One World, One Industry: India Makes Manufacturing Gains to Participate in a Global Economy

The manufacturing industry is truly a global one. While the past few decades have seen the rise of manufacturing in China and countries throughout Europe and South America, the last 10 years have been marked by significant progress in India. While the greater Asian area has flourished, India has been hampered by many factors including a struggling infrastructure.

These difficulties with infrastructure won’t impede growth in India, but still need to be addressed to ensure expectations don’t fall short of desire. Especially considering the “Make in India” initiative, launched in 2015 by Indian Prime Minister Narendra Modi, which pitches India as a business-friendly destination to attract foreign businesses to invest and manufacture in the country.

While the Indian government has taken several initiatives to promote a healthy environment for the growth of the manufacturing sector, they are cognizant of the local communities’ needs and how the implementation of new projects will impact cities versus remote villages.

With that said, according to Industry Week, India is predicted to be in the top five manufacturing nations in the world by 2020. Currently, India is the third-largest economy in purchasing power parity after the United States and China. On top of that, it has a large population of engineers and factory workers, its intellectual property is widely respected, and it is easy to find English-speaking managers from India. Despite this, India still faces a workforce issue.

Like the United States, Europe, and much of the world, India is facing a skills gap and workforce development issue. Because of the “Make in India” program, many foreign companies are vying to bring manufacturing to India. Apple’s recent announcement of opening a manufacturing plant in Bengaluru means big things for India and its economy.

However, like many new manufacturing facilities, Apple will likely take advantage of both advanced manufacturing and the Industrial Internet of Things (IIOT) to create an automated plant. While this still means jobs for India, those jobs may be out of the technical range of those currently trained to traditional manufacturing practices.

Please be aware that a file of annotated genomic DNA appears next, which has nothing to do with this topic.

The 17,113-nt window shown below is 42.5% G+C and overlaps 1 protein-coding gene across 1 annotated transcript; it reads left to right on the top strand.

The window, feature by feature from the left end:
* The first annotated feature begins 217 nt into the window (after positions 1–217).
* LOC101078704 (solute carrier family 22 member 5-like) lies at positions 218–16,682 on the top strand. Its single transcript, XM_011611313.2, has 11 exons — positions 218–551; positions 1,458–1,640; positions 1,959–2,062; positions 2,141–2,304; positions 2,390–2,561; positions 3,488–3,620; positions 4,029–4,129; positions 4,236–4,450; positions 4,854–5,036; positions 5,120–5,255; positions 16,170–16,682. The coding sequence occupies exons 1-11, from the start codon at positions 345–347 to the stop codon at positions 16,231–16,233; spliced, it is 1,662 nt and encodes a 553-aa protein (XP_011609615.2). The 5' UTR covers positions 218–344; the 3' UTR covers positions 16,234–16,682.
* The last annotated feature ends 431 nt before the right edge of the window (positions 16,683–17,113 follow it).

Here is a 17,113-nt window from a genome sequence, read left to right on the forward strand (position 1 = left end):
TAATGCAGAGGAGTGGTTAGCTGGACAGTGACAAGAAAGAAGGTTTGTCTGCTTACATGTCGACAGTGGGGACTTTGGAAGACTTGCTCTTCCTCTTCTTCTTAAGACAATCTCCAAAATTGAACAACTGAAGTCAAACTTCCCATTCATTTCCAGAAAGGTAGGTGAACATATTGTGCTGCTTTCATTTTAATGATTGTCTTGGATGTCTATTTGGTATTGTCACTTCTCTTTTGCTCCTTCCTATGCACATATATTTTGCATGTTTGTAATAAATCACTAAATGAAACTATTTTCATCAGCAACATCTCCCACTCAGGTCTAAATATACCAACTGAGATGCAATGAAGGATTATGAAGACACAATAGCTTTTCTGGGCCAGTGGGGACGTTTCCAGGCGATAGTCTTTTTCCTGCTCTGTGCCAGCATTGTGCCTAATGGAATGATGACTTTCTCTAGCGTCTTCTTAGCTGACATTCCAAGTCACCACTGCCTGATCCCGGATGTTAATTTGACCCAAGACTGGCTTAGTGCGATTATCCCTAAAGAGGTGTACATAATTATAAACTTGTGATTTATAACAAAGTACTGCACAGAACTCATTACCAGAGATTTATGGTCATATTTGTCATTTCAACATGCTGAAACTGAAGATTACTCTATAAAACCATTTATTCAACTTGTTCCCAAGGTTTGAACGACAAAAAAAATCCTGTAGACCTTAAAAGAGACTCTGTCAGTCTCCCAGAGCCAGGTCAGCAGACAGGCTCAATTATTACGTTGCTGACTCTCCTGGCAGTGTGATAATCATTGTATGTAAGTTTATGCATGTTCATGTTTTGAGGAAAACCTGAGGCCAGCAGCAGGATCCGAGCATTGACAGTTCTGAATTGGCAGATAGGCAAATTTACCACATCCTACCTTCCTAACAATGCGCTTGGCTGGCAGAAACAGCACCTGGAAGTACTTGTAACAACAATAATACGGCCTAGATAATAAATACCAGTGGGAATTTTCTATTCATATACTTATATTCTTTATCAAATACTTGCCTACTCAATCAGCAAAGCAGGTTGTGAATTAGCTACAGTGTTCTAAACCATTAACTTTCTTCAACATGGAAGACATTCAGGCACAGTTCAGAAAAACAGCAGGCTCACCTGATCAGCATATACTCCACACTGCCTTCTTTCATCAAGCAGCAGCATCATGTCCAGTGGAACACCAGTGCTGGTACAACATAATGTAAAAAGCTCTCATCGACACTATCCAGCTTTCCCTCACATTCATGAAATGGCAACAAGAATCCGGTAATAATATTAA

This is of serious concern to India, as by 2020, the country will boast more than 900 million people of working age[1]. It is estimated that two years later, India will pass China to become the most populous country in the world. To add to these concerns, the Labor Ministries’ data estimates around one million people will enter India’s workforce every month.

Along with this growth, India continues to excel in the automotive sector. The Indian automotive industry is one of the largest in the world with an annual production of 23.96 million vehicles in 2015–16, following a growth of 2.57% over the last year. The automobile industry in India also accounts for 7.1% of the country’s gross domestic product (GDP)[2]. The government also has a plan for the faster adoption and manufacturing of electric and hybrid vehicles, known as the National Electric Mobility Mission 2020. The goal of this is to encourage progressive introduction of reliable and affordable electric vehicles into the country.

As business leaders, we should continue to watch the burgeoning manufacturing economy of India as they work hard to achieve success in the global community. IPC will continue to work hard to support the manufacturing economy in India as the country grows to further become a participant in the international electronics industry.


1. India’s population explosion will make or break its economy, Majumdar and Riley, CNN Money, April 2016.

2. Automobile Industry in India, IBEF, June 2017.

John Mitchell is president and CEO of IPC—Association Connecting Electronics Industries. To read past columns or to contact Mitchell, click here.

To read the full version of this column which appeared in the August 2017 issue of The PCB Magazine, click here.



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